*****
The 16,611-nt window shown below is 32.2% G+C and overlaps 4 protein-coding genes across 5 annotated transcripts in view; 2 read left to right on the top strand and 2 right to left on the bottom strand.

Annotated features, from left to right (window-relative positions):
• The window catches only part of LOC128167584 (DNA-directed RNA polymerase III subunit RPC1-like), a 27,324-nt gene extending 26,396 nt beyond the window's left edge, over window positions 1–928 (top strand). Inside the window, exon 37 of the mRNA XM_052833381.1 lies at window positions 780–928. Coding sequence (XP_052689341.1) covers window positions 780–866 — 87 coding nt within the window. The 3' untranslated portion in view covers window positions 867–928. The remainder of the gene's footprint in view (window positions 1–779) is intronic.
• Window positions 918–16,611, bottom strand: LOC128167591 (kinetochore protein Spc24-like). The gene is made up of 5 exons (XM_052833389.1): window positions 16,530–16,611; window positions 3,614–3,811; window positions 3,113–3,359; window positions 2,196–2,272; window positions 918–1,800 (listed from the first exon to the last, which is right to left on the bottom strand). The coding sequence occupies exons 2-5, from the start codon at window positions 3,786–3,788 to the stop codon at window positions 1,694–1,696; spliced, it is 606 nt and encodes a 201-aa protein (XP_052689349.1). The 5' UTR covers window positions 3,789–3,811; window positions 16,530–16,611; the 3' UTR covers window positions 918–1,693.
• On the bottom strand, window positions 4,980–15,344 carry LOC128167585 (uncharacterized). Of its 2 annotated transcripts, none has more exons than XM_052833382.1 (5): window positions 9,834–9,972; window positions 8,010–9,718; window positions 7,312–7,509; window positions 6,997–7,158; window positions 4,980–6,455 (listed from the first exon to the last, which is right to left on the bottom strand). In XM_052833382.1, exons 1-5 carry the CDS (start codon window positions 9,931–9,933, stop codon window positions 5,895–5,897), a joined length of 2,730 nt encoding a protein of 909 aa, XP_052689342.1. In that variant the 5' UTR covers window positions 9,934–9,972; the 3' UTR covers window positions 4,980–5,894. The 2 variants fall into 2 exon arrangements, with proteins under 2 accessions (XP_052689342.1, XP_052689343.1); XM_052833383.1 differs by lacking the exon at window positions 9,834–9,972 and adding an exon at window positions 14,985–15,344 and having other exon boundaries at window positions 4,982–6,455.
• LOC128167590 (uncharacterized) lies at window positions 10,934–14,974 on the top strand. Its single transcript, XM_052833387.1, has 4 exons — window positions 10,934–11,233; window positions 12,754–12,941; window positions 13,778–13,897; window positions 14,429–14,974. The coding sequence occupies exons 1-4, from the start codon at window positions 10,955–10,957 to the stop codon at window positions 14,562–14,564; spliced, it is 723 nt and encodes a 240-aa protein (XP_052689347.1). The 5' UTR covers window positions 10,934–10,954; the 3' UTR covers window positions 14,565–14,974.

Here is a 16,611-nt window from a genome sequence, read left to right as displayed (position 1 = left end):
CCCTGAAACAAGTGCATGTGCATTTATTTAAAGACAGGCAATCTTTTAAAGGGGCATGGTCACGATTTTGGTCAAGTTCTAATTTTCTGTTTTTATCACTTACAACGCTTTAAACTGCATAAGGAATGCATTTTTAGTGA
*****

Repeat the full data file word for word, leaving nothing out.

The 16,611-nt window shown below is 32.2% G+C and overlaps 4 protein-coding genes across 5 annotated transcripts in view; 2 read left to right on the top strand and 2 right to left on the bottom strand.

Annotated features, from left to right (window-relative positions):
• The window catches only part of LOC128167584 (DNA-directed RNA polymerase III subunit RPC1-like), a 27,324-nt gene extending 26,396 nt beyond the window's left edge, over window positions 1–928 (top strand). Inside the window, exon 37 of the mRNA XM_052833381.1 lies at window positions 780–928. Coding sequence (XP_052689341.1) covers window positions 780–866 — 87 coding nt within the window. The 3' untranslated portion in view covers window positions 867–928. The remainder of the gene's footprint in view (window positions 1–779) is intronic.
• Window positions 918–16,611, bottom strand: LOC128167591 (kinetochore protein Spc24-like). The gene is made up of 5 exons (XM_052833389.1): window positions 16,530–16,611; window positions 3,614–3,811; window positions 3,113–3,359; window positions 2,196–2,272; window positions 918–1,800 (listed from the first exon to the last, which is right to left on the bottom strand). The coding sequence occupies exons 2-5, from the start codon at window positions 3,786–3,788 to the stop codon at window positions 1,694–1,696; spliced, it is 606 nt and encodes a 201-aa protein (XP_052689349.1). The 5' UTR covers window positions 3,789–3,811; window positions 16,530–16,611; the 3' UTR covers window positions 918–1,693.
• On the bottom strand, window positions 4,980–15,344 carry LOC128167585 (uncharacterized). Of its 2 annotated transcripts, none has more exons than XM_052833382.1 (5): window positions 9,834–9,972; window positions 8,010–9,718; window positions 7,312–7,509; window positions 6,997–7,158; window positions 4,980–6,455 (listed from the first exon to the last, which is right to left on the bottom strand). In XM_052833382.1, exons 1-5 carry the CDS (start codon window positions 9,931–9,933, stop codon window positions 5,895–5,897), a joined length of 2,730 nt encoding a protein of 909 aa, XP_052689342.1. In that variant the 5' UTR covers window positions 9,934–9,972; the 3' UTR covers window positions 4,980–5,894. The 2 variants fall into 2 exon arrangements, with proteins under 2 accessions (XP_052689342.1, XP_052689343.1); XM_052833383.1 differs by lacking the exon at window positions 9,834–9,972 and adding an exon at window positions 14,985–15,344 and having other exon boundaries at window positions 4,982–6,455.
• LOC128167590 (uncharacterized) lies at window positions 10,934–14,974 on the top strand. Its single transcript, XM_052833387.1, has 4 exons — window positions 10,934–11,233; window positions 12,754–12,941; window positions 13,778–13,897; window positions 14,429–14,974. The coding sequence occupies exons 1-4, from the start codon at window positions 10,955–10,957 to the stop codon at window positions 14,562–14,564; spliced, it is 723 nt and encodes a 240-aa protein (XP_052689347.1). The 5' UTR covers window positions 10,934–10,954; the 3' UTR covers window positions 14,565–14,974.

Here is a 16,611-nt window from a genome sequence, read left to right as displayed (position 1 = left end):
CCCTGAAACAAGTGCATGTGCATTTATTTAAAGACAGGCAATCTTTTAAAGGGGCATGGTCACGATTTTGGTCAAGTTCTAATTTTCTGTTTTTATCACTTACAACGCTTTAAACTGCATAAGGAATGCATTTTTAGTGA